The Astros should probably start thinking about where they’re going to place the statue of Jose Altuve once his career comes to an end. Altuve is the greatest player in franchise history and is likely to end his career where it started after signing a five-year contract extension with the Astros on Tuesday.
Altuve was set to be a free agent at the end of this coming season, but he has always expressed his desire to remain in Houston, where he’s put down roots with a young family and is revered by fans. Not only is he the most accomplished player in the history of the Astros, he challenges Hakeem Olajuwon of the NBA’s Houston Rockets as the greatest team sports player in Houston history.
Olajuwon, who led the Rockets to back-to-back championships in 1994 and '95, finished his career with one season in Toronto. It just didn’t look right seeing Olajuwon in a Raptors uniform, the same way it would have been a shame to see Altuve wearing any colors other than the orange, blue and white of the Astros.
Astros owner Jim Crane, who purchased the franchise only months after Altuve made his Major League debut in 2011, agrees and spearheaded the signing.
“Altuve was here when I got here in 2011,” Crane told MLB.com. “We're the only two guys that have been here that long. Not only has he performed well, but to have him hopefully retire here is a big deal for the franchise, and I think it’s a big deal for him and a big deal for the fans, more importantly.”
Craig Biggio and Jeff Bagwell, both of whom are in the Hall of Fame, have statues outside Minute Maid Park and their numbers retired by the team. They were career Astros -- Biggio played 20 seasons in Houston and Bagwell played 15 seasons. And they were star players on an Astros team that won four division titles in five seasons from 1997-2001 but couldn’t get over the hump in the playoffs. With the help of Lance Berkman, Roger Clemens, Andy Pettitte, Roy Oswalt and others, Biggio and Bagwell won their first playoff series in 2004 and reached the World Series in '05 -- Bagwell’s final season.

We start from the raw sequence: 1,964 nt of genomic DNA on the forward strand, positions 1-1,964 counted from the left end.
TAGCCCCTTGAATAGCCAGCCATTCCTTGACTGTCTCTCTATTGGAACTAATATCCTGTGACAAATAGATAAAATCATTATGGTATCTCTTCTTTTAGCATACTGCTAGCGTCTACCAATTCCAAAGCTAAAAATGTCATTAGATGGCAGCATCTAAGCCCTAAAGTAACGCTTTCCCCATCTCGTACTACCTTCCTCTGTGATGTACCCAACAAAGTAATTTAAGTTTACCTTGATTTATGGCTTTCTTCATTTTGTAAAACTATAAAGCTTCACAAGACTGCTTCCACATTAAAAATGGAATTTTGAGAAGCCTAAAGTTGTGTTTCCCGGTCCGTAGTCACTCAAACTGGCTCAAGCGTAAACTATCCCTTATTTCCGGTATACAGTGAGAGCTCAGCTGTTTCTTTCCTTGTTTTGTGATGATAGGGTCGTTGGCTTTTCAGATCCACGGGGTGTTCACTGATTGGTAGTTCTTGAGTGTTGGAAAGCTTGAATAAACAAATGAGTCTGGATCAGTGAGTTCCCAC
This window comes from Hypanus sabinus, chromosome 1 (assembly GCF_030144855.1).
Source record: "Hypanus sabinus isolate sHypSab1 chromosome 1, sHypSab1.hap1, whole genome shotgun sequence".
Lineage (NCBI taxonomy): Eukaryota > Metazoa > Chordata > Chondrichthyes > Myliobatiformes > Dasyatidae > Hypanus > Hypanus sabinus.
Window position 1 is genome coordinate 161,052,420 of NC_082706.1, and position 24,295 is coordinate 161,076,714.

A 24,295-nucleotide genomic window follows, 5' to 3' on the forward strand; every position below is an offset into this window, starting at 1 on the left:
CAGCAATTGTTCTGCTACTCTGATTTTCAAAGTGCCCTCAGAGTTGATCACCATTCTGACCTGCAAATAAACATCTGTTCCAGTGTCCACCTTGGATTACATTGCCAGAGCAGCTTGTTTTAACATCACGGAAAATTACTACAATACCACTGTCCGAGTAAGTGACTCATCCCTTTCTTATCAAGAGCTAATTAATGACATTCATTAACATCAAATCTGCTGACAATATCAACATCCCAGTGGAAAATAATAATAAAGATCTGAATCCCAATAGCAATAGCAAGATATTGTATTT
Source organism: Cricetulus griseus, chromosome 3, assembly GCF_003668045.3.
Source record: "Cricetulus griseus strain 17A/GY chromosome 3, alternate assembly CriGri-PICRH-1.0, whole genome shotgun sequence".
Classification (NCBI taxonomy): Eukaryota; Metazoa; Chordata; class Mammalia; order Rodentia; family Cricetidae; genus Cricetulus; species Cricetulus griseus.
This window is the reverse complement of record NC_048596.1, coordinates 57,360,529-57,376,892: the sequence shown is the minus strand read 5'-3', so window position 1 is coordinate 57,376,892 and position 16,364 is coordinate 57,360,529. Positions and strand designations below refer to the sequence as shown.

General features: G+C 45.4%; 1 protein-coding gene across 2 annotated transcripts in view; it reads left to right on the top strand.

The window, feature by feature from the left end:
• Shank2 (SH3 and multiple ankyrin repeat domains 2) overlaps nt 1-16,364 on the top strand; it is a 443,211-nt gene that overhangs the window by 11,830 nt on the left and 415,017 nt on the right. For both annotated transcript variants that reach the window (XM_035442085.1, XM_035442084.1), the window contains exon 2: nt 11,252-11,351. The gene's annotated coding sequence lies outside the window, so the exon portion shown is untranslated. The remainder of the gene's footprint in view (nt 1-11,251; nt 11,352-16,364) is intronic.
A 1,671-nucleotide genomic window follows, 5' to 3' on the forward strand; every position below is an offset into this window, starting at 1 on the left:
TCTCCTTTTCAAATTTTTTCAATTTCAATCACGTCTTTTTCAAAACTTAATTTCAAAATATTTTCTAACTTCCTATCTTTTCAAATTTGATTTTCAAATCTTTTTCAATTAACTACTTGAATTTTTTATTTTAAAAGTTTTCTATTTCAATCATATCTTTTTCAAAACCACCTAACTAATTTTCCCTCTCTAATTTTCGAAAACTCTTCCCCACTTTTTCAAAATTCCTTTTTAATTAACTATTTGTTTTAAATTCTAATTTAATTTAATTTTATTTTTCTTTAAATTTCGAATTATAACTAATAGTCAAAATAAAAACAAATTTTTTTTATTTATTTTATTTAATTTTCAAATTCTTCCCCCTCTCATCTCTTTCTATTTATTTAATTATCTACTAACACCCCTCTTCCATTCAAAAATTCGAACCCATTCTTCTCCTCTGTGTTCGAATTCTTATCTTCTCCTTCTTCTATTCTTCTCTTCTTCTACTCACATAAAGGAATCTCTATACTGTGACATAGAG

The postseason resume is what sets Altuve apart. He’s one of the sport’s most clutch performers in the playoffs. His 27 career homers and 89 runs scored both rank second in AL/NL postseason history. His 117 postseason hits are tied for third. Altuve is one of only a handful of players to hit a walk-off homer to clinch a pennant, doing so in 2019 against the Yankees in Houston.
By staying with the Astros for at least six more seasons, Altuve will have a chance to reach 3,000 career hits in an Astros uniform -- just like Biggio did. Biggio notched his 3,000th hit in his 20th and final season in 2007. Altuve collected his 2,000th career hit last season. His 2,047 career hits are the fifth most among active players, trailing Joey Votto (2,135), Freddie Freeman (2,114), Elvis Andrus (2,091) and Andrew McCutchen (2,048).
Altuve’s extension will take him through his age-39 season, giving him six more years to pad his resume. Even if he retired after this season, Altuve -- the 2017 American League MVP -- is likely headed to the Hall of Fame. Sure, he was on the 2017 Astros team that was penalized by Major League Baseball for stealing signs, but Altuve and his teammates have always maintained that he wasn’t involved much, if at all.
Still, there will be some Hall of Fame voters who may hold that against Altuve and will at least make sure he’s not a first-ballot Hall of Famer. It doesn’t really matter much. Altuve will be remembered as one of the best players of his generation -- and nowhere is he more beloved than Houston, which has embraced him as one of its own. By signing a five-year extension to remain with the Astros, Altuve has signaled the feeling is mutual.